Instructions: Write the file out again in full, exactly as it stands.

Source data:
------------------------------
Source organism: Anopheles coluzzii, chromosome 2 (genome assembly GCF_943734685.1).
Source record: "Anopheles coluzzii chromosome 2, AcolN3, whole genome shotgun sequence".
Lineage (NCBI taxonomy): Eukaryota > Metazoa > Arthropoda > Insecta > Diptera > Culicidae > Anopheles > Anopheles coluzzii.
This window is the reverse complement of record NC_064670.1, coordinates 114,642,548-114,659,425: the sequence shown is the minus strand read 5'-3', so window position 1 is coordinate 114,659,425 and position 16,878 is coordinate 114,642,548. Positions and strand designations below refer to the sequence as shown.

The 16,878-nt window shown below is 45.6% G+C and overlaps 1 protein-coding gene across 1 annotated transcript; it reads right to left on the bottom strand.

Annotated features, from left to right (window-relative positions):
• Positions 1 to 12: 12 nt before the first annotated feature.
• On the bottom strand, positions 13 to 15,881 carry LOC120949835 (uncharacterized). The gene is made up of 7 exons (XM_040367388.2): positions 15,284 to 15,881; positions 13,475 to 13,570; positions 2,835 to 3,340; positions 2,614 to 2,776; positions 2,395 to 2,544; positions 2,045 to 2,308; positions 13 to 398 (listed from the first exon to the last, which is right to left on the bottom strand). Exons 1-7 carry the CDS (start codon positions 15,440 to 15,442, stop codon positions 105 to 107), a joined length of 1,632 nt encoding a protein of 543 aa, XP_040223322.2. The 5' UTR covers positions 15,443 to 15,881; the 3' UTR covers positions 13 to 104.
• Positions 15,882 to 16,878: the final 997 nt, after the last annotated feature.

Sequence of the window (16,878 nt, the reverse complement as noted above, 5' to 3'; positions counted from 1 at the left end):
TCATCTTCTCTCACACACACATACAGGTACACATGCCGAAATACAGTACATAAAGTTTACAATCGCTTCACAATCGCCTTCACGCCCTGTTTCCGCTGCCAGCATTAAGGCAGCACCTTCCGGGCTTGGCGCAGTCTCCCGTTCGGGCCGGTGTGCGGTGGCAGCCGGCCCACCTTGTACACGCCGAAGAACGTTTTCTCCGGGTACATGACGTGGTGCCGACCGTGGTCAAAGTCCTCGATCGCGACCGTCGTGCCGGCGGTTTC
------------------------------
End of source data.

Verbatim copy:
Source organism: Anopheles coluzzii, chromosome 2 (genome assembly GCF_943734685.1).
Source record: "Anopheles coluzzii chromosome 2, AcolN3, whole genome shotgun sequence".
Lineage (NCBI taxonomy): Eukaryota > Metazoa > Arthropoda > Insecta > Diptera > Culicidae > Anopheles > Anopheles coluzzii.
This window is the reverse complement of record NC_064670.1, coordinates 114,642,548-114,659,425: the sequence shown is the minus strand read 5'-3', so window position 1 is coordinate 114,659,425 and position 16,878 is coordinate 114,642,548. Positions and strand designations below refer to the sequence as shown.

The 16,878-nt window shown below is 45.6% G+C and overlaps 1 protein-coding gene across 1 annotated transcript; it reads right to left on the bottom strand.

Annotated features, from left to right (window-relative positions):
• Positions 1 to 12: 12 nt before the first annotated feature.
• On the bottom strand, positions 13 to 15,881 carry LOC120949835 (uncharacterized). The gene is made up of 7 exons (XM_040367388.2): positions 15,284 to 15,881; positions 13,475 to 13,570; positions 2,835 to 3,340; positions 2,614 to 2,776; positions 2,395 to 2,544; positions 2,045 to 2,308; positions 13 to 398 (listed from the first exon to the last, which is right to left on the bottom strand). Exons 1-7 carry the CDS (start codon positions 15,440 to 15,442, stop codon positions 105 to 107), a joined length of 1,632 nt encoding a protein of 543 aa, XP_040223322.2. The 5' UTR covers positions 15,443 to 15,881; the 3' UTR covers positions 13 to 104.
• Positions 15,882 to 16,878: the final 997 nt, after the last annotated feature.

Sequence of the window (16,878 nt, the reverse complement as noted above, 5' to 3'; positions counted from 1 at the left end):
TCATCTTCTCTCACACACACATACAGGTACACATGCCGAAATACAGTACATAAAGTTTACAATCGCTTCACAATCGCCTTCACGCCCTGTTTCCGCTGCCAGCATTAAGGCAGCACCTTCCGGGCTTGGCGCAGTCTCCCGTTCGGGCCGGTGTGCGGTGGCAGCCGGCCCACCTTGTACACGCCGAAGAACGTTTTCTCCGGGTACATGACGTGGTGCCGACCGTGGTCAAAGTCCTCGATCGCGACCGTCGTGCCGGCGGTTTC